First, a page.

Who starts an album with 25 seconds of wavering guitar feedback, followed by pounding drums and an even heavier voice? The Constantines didn’t forget how to rock between Shine a Light and Tournament of Hearts, they just do it a little more patiently now. On their third full-length, they dissect their sound slightly, stripping the songs of punk bombast in favor of dynamic shifts and more attention to detail. See how smoothly the undistorted (!) guitars slip into the chorus of “Hotline Operator,” or how much a little twang adds to “Good Nurse”? “Soon Enough” tenderly reveals the band’s softer, folk influenced side. Then we have the rockers: “Draw Us Lines” barely contains itself, and “Love In Fear” is the paranoid fever-dream of the year. This is the last release of Canadian label Three Gut Records, and if they had to go out on a single album, they picked the right one.
47 :: Silver Jews
The Tanglewood Numbers
Tanglewood Numbers should have been huge. The first time I heard the Jews’ latest, I marvelled at the commanding presence of the full band, the use the pristine production and, most importantly, the uncharacteristic insistency in Dave Berman’s voice. I was convinced it would be a crossover hit, broadening the group’s appeal, and somewhat resurrecting the straight up indie rock manifesto that Jews alumni Stephen Malkmus and Will Oldham helped write.
Both, expectedly, prove their worth; Malkmus’ subtle guitar work reaching the elegiac ennui of American Water’s “Federal Dust”, albeit allowed slightly less room to innovate, though at the ebenfit of tighter song structures and a focus that has eluded the collected works of everybody involved for a good decade or so. Berman, though, again proves his worth amongst his better known friends, providing another joyful bundle of quotable lyrical quips; “Andre was a young, black Santa Claus,” anyone? Wonderful couplets such as “Sleeping is the Only Love’s” “I heard they were taming the shrew / I heard that the shrew was you,” and the hilarious “The Farmer’s Hotel” give evidence to a new, almost jovial, lightness in the Jews’ sound. Berman’s substance abuse and suicide attempt slyly alluded to with the line “There is a place past the blues that I never want to see again” in “There is a Place,” before the song breaks down, building up a constructive momentum, soaring as Berman repeatedly intones, “I took a hammer to it all,” equal parts machismo and desperation; the song exasperating itself in a fuzz of splayed riffs before returning to its more familiar, melancholy opening motif.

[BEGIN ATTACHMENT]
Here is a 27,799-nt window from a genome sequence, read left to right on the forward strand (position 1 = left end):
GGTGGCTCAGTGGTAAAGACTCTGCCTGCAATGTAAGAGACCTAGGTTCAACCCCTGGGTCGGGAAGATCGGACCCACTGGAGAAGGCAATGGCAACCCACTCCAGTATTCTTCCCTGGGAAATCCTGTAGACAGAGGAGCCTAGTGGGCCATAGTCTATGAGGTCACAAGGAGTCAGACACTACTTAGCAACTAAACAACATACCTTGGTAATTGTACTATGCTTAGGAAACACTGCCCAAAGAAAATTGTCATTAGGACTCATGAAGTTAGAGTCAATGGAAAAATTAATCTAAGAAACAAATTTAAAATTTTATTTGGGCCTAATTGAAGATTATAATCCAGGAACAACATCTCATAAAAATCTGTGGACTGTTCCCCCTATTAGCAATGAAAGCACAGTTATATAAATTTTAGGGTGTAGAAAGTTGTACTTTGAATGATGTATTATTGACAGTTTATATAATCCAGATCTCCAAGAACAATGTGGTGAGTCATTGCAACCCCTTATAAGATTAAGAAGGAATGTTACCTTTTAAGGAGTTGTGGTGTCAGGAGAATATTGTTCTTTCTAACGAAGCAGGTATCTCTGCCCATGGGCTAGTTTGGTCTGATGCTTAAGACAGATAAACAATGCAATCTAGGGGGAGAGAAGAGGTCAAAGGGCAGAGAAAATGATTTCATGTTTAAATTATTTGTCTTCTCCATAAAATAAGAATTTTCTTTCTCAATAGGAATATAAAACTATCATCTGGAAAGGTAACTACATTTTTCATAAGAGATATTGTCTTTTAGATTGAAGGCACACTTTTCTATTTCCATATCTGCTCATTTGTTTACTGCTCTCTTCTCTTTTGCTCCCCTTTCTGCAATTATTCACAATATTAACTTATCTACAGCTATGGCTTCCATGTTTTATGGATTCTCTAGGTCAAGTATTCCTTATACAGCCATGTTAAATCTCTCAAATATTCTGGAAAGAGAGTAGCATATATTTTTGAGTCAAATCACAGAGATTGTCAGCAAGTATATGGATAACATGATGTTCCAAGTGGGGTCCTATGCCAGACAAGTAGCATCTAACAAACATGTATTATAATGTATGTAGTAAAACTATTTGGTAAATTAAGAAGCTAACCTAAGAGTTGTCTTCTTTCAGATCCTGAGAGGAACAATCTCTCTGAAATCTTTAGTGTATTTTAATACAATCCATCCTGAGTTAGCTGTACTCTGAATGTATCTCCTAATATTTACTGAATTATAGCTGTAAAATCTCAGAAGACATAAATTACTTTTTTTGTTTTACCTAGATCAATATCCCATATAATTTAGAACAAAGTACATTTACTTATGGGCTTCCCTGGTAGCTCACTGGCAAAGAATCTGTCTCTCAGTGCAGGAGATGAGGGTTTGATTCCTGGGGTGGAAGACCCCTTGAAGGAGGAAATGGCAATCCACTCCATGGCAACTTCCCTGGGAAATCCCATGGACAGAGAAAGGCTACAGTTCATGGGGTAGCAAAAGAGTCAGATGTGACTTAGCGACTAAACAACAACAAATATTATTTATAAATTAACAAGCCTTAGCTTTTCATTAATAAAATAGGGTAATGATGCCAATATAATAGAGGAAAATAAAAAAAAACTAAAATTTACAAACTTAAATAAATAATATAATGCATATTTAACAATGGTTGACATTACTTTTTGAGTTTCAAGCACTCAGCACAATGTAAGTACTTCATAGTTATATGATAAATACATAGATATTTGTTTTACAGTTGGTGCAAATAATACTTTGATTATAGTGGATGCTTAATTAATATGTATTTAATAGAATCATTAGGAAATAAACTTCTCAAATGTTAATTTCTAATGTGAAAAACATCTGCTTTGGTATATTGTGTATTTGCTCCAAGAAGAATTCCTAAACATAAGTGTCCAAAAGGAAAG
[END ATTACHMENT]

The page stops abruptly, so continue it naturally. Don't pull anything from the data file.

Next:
There’s nothing challenging on Tanglewood Numbers, and the inclusion of Berman’s wife Cassie so up front in the mix can get tiresome, but it’s a collection of songs that demands to be lauded, and should have received much more recognition.
46 :: We Are Wolves
Non-Stop Je Te Plie en Deux
Ah Montreal, where would a year-end wrap up be without you? How easy it could’ve been for a band like We Are Wolves to go overlooked. Immersed in a scene swimming with talent, being one third ‘wolf’ at a time when the word is all too common in the independent circuit (for the record, it’s believed that Wolves predate both Wolf Parade and Wolfmother), and, above all else, making dance-noise in a country where neither are generally accepted as customary. This band should’ve been brushed off before they even began.